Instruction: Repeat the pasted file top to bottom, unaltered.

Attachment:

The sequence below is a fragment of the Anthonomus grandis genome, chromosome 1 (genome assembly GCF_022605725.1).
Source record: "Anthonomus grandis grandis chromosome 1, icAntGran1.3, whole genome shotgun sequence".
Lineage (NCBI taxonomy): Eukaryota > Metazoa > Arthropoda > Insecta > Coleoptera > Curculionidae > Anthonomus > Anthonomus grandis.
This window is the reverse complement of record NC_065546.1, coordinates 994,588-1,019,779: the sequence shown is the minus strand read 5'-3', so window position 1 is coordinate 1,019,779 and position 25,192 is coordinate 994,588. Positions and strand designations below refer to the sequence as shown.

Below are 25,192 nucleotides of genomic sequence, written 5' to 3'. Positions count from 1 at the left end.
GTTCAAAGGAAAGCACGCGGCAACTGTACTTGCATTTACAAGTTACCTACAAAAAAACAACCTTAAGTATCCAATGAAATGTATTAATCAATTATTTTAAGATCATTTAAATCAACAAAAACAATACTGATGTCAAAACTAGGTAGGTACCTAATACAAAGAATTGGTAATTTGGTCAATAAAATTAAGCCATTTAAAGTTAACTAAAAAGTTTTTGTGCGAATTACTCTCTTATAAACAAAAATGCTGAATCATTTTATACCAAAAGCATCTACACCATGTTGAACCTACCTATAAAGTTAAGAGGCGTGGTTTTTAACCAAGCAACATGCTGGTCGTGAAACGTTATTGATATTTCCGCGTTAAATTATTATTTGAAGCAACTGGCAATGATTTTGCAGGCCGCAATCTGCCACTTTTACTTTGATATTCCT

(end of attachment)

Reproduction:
The sequence below is a fragment of the Anthonomus grandis genome, chromosome 1 (genome assembly GCF_022605725.1).
Source record: "Anthonomus grandis grandis chromosome 1, icAntGran1.3, whole genome shotgun sequence".
Lineage (NCBI taxonomy): Eukaryota > Metazoa > Arthropoda > Insecta > Coleoptera > Curculionidae > Anthonomus > Anthonomus grandis.
This window is the reverse complement of record NC_065546.1, coordinates 994,588-1,019,779: the sequence shown is the minus strand read 5'-3', so window position 1 is coordinate 1,019,779 and position 25,192 is coordinate 994,588. Positions and strand designations below refer to the sequence as shown.

Below are 25,192 nucleotides of genomic sequence, written 5' to 3'. Positions count from 1 at the left end.
GTTCAAAGGAAAGCACGCGGCAACTGTACTTGCATTTACAAGTTACCTACAAAAAAACAACCTTAAGTATCCAATGAAATGTATTAATCAATTATTTTAAGATCATTTAAATCAACAAAAACAATACTGATGTCAAAACTAGGTAGGTACCTAATACAAAGAATTGGTAATTTGGTCAATAAAATTAAGCCATTTAAAGTTAACTAAAAAGTTTTTGTGCGAATTACTCTCTTATAAACAAAAATGCTGAATCATTTTATACCAAAAGCATCTACACCATGTTGAACCTACCTATAAAGTTAAGAGGCGTGGTTTTTAACCAAGCAACATGCTGGTCGTGAAACGTTATTGATATTTCCGCGTTAAATTATTATTTGAAGCAACTGGCAATGATTTTGCAGGCCGCAATCTGCCACTTTTACTTTGATATTCCT